Sanding sponges

This isn’t new I know, but new to me - I recently found sm, med and
coarse sanding sponges at Harbor Frieght for a few bucks for a dozen.
They are great but the fine isn’t fine enough. Ace has
sandpaper-backed sponges in fine grit but they are $4 EACH.

So I figured a way to make my own: Bought a grouter’s knee pad from
Ace ($3 – 7/8" thick closed cell foam) and cut it into 12 small
“bricks”. Used spray adhesive to glue onto the foam different grits
of sandpaper, including crocus cloth.

I’m really pleased with the results.

Also, a friend told me about little sponge sanding disks sold at
beauty supply places, for manicurists. They are also great. (Never
would have thought of that, having only once been to get a manicure,
on a cruise - don’t ask - and the poor girl was so horrified at the
state of my fingers and nails that she was exclaiming and showing the
OTHER spa workers!).

Roseann Hanson
Desert Rose Design Studio
Tucson, Arizona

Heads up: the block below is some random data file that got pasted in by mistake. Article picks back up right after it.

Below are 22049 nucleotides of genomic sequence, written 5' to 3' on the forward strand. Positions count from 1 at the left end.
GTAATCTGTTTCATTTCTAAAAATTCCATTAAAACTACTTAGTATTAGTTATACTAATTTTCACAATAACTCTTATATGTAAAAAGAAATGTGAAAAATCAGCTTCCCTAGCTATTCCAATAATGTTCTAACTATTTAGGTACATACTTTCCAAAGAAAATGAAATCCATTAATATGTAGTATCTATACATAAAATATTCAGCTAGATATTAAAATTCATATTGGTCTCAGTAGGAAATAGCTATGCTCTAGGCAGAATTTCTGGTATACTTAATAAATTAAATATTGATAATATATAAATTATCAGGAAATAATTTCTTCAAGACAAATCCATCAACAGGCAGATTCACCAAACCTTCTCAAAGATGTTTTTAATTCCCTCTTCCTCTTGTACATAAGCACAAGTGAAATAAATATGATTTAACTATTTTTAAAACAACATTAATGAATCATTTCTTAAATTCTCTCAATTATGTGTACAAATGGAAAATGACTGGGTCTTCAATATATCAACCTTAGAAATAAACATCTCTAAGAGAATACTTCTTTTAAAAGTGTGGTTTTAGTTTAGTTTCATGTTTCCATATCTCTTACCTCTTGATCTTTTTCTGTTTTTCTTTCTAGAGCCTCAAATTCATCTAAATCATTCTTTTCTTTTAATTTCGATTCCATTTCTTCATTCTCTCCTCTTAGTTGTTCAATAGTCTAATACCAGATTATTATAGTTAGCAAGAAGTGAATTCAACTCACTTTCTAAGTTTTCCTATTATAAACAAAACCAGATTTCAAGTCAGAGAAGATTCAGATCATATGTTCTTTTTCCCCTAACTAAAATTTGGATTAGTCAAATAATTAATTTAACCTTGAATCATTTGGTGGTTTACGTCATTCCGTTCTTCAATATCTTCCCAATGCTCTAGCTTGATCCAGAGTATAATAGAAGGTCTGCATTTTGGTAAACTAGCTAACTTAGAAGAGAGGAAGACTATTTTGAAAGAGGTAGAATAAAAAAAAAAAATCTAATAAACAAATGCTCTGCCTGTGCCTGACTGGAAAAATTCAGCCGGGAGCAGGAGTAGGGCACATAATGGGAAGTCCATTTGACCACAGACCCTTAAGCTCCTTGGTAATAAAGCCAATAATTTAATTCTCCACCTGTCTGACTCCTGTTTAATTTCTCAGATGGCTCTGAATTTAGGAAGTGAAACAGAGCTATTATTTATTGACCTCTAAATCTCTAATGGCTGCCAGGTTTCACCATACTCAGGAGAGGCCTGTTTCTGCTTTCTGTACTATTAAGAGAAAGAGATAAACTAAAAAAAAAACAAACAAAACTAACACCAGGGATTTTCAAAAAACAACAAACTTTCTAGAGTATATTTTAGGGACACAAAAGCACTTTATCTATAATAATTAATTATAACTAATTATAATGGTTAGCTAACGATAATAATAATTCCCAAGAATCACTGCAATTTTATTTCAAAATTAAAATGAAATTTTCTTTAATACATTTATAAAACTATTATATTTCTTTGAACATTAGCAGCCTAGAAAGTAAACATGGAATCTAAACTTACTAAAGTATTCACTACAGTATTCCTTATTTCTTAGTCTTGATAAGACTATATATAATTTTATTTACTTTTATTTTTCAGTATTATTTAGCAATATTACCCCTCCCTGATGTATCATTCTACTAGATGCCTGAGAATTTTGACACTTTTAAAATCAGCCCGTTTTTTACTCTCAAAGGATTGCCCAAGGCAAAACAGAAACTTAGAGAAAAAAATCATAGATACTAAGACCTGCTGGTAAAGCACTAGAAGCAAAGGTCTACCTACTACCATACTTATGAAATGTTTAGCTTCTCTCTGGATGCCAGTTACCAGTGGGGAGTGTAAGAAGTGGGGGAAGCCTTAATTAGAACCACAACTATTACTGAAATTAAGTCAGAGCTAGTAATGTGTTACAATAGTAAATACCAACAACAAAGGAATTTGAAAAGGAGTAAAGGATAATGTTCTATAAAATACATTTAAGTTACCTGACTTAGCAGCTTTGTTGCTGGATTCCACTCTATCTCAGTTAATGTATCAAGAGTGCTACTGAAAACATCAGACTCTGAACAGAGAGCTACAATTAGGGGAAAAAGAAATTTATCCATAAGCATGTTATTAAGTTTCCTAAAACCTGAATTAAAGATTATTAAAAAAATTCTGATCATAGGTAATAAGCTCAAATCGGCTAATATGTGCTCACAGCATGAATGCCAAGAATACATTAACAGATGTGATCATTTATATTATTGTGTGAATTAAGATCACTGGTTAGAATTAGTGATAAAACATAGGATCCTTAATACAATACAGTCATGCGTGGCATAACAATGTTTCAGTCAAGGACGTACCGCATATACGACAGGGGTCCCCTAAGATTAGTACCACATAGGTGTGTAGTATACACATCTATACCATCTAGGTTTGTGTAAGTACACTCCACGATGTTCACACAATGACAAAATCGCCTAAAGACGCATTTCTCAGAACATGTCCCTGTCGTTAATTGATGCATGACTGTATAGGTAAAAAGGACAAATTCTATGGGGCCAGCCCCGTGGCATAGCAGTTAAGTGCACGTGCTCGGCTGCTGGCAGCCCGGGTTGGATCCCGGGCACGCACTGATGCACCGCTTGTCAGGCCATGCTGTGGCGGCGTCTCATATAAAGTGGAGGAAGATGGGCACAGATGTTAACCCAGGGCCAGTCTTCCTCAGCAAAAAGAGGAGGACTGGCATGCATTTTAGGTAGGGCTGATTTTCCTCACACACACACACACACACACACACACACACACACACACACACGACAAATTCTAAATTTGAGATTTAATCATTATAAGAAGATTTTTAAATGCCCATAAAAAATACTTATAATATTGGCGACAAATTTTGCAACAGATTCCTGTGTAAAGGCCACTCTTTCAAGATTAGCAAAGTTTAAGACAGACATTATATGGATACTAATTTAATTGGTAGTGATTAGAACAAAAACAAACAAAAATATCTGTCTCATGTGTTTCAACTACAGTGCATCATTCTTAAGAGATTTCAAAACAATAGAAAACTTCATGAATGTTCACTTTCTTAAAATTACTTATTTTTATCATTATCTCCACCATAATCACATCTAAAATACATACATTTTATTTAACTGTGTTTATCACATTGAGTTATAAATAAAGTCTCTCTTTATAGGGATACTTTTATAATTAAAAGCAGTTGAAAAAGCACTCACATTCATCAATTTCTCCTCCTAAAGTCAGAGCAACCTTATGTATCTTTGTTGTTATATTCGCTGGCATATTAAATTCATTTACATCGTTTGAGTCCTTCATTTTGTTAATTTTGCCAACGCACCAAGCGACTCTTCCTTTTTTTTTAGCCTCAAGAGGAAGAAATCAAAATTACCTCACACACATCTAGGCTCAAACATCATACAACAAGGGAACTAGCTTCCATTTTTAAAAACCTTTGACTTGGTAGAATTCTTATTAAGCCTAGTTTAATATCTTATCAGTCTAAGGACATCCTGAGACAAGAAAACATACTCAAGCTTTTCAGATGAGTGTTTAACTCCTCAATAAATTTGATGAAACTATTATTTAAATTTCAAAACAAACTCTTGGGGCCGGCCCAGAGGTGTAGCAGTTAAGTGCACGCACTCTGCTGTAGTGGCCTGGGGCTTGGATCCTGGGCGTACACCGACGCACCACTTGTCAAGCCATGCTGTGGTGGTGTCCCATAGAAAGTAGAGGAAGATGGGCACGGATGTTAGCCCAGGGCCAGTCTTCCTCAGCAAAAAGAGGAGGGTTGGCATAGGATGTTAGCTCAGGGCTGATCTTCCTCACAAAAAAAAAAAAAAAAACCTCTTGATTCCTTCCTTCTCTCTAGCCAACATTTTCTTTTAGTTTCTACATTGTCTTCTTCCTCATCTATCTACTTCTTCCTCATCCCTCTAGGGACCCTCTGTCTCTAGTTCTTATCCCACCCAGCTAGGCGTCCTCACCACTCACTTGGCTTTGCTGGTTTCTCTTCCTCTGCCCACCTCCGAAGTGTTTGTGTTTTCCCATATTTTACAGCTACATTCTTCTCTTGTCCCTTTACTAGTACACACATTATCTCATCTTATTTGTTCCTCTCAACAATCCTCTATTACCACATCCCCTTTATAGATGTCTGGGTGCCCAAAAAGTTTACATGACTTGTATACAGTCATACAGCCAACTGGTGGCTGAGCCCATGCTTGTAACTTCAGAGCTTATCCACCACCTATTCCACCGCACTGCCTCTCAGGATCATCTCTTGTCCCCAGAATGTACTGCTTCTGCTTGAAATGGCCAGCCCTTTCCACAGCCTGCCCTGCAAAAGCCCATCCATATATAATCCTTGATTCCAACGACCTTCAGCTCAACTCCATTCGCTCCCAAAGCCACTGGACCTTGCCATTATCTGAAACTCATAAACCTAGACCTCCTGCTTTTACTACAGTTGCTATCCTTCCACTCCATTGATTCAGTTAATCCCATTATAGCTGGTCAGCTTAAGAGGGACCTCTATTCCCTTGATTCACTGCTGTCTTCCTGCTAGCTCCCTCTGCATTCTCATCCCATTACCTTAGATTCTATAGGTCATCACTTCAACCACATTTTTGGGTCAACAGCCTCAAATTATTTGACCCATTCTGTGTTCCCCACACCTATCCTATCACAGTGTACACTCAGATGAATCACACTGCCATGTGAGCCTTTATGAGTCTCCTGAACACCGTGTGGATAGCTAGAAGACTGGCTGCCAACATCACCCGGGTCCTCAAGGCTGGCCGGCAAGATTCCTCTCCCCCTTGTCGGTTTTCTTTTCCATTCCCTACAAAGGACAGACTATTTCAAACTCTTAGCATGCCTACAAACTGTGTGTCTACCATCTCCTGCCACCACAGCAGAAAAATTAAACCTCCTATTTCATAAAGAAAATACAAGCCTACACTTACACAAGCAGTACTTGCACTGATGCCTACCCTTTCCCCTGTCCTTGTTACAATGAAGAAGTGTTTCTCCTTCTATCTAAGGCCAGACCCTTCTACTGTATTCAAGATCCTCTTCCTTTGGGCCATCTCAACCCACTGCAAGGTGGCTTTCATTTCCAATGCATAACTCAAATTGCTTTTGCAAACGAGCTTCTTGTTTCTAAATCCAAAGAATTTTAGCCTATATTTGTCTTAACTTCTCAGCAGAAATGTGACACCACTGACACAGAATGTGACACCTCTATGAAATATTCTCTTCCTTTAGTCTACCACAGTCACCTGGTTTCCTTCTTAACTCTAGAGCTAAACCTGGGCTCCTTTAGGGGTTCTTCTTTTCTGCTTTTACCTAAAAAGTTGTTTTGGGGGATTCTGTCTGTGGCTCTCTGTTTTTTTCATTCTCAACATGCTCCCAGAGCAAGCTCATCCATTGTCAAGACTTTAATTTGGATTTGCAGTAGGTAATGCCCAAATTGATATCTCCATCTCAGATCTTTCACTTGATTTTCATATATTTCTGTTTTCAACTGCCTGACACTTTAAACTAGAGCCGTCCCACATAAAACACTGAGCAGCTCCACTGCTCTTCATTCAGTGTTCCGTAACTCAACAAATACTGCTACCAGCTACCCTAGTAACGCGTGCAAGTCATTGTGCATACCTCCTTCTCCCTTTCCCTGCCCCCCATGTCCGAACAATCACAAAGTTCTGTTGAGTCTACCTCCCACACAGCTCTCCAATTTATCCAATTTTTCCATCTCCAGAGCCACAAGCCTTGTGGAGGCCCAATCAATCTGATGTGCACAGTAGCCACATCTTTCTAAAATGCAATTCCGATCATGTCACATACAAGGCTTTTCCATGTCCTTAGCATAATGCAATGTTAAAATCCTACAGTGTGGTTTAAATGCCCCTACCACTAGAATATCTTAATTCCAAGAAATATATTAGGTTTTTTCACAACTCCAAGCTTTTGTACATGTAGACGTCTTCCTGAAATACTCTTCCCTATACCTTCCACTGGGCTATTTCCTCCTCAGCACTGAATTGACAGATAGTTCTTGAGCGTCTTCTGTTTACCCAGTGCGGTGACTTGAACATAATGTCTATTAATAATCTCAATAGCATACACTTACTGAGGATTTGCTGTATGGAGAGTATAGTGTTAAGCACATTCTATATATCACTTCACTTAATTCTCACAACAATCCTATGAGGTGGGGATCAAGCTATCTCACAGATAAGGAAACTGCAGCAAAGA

Go to Sally’s Beauty Supply and get very fine grit sponges. They
are only 99cents. Don’t waist your valuable time making it.


    Go to Sally's Beauty Supply and get very fine grit sponges. 
They are only 99cents.  Don't waist your valuable time making it. 

Yes you’ll see I also mention these. But they are small diameter, and
thin, and tear within a few days, which at $1 each is actually quite
expensive. If sanding larger works my way works quite well and my
time is well spent!

3M makes a high quality sanding sponge that is available in fine,
micro-fine, ultra-fine. Most likely available through industrial
supply shops.

Steve Guyot
Guyot Brothers Co Inc
Decorative jewelry findings & ornamental stampings since 1904

I have recently have been using sanding sponges my friend Pat Hicks
sent me. They work much better than wet sandpaper. I find they
work a little better if wet. I won’t say where the moisture comes
from but I have noticed it helps to chew gum while sanding.

Lee Epperson

I have found usable sponges in hobby stores such as Michael’s and
Hobby Lobby. They are usually close to the unfinished wood products.

Marilyn Smith

I love the 3m sanding sponges from Rio…I usually cut them up into
strips that are about 2" long by 3/8 " wide… that seems to work
well…the medium sponges are a bit coarse…I tend to use the fine,
superfine, ultra fine, and microfine. I also like to use the manacure
files that are used for artificial nails, they have different
coarseness on each side, I like to cut them into toothpick - size
shapes…they’re rigid enough to get into small spaces well…